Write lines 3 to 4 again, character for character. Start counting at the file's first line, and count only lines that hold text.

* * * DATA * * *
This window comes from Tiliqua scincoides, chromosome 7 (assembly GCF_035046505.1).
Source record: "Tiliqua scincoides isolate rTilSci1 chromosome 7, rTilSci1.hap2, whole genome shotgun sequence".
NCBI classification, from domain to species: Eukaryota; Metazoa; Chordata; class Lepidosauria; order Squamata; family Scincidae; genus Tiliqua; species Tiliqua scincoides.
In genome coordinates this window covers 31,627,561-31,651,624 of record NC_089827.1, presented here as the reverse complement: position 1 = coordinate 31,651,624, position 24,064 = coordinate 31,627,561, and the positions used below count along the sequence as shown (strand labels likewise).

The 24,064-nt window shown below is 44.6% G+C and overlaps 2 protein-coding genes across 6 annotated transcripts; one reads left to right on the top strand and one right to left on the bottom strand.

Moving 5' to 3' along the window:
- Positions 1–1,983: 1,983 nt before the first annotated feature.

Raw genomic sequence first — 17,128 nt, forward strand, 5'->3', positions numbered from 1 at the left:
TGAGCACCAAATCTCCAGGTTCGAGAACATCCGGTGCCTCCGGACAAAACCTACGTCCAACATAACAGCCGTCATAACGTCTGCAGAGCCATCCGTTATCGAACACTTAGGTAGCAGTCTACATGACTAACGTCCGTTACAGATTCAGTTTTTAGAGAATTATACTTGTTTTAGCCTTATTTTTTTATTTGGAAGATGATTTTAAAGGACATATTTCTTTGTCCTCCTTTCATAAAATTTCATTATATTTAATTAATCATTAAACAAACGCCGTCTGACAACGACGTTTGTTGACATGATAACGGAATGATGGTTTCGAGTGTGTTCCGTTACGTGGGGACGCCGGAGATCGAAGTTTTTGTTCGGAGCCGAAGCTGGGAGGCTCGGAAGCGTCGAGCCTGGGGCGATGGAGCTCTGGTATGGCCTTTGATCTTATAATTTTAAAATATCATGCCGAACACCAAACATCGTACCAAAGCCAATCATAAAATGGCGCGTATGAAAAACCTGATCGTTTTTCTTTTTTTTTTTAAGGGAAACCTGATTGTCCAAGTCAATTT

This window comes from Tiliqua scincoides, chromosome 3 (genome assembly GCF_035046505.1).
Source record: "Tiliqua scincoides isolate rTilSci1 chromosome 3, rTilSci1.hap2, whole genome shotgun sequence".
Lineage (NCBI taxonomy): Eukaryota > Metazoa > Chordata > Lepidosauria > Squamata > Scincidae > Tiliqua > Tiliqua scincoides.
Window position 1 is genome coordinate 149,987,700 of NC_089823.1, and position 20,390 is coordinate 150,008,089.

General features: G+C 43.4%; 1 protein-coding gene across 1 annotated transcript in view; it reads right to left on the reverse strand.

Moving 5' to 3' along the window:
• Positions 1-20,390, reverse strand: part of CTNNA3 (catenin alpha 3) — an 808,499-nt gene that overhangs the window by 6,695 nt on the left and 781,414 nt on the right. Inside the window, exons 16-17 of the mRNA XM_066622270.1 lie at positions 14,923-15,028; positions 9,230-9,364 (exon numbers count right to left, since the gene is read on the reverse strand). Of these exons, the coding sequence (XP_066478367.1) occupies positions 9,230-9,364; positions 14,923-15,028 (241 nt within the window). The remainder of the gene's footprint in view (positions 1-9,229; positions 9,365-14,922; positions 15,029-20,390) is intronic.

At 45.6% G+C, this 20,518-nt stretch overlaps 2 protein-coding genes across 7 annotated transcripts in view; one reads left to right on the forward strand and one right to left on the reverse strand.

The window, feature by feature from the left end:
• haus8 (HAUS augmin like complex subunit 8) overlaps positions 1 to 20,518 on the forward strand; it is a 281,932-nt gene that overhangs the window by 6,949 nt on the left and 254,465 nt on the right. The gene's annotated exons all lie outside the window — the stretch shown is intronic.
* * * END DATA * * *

NCBI classification, from domain to species: Eukaryota; Metazoa; Chordata; class Lepidosauria; order Squamata; family Scincidae; genus Tiliqua; species Tiliqua scincoides.
In genome coordinates this window covers 31,627,561-31,651,624 of record NC_089827.1, presented here as the reverse complement: position 1 = coordinate 31,651,624, position 24,064 = coordinate 31,627,561, and the positions used below count along the sequence as shown (strand labels likewise).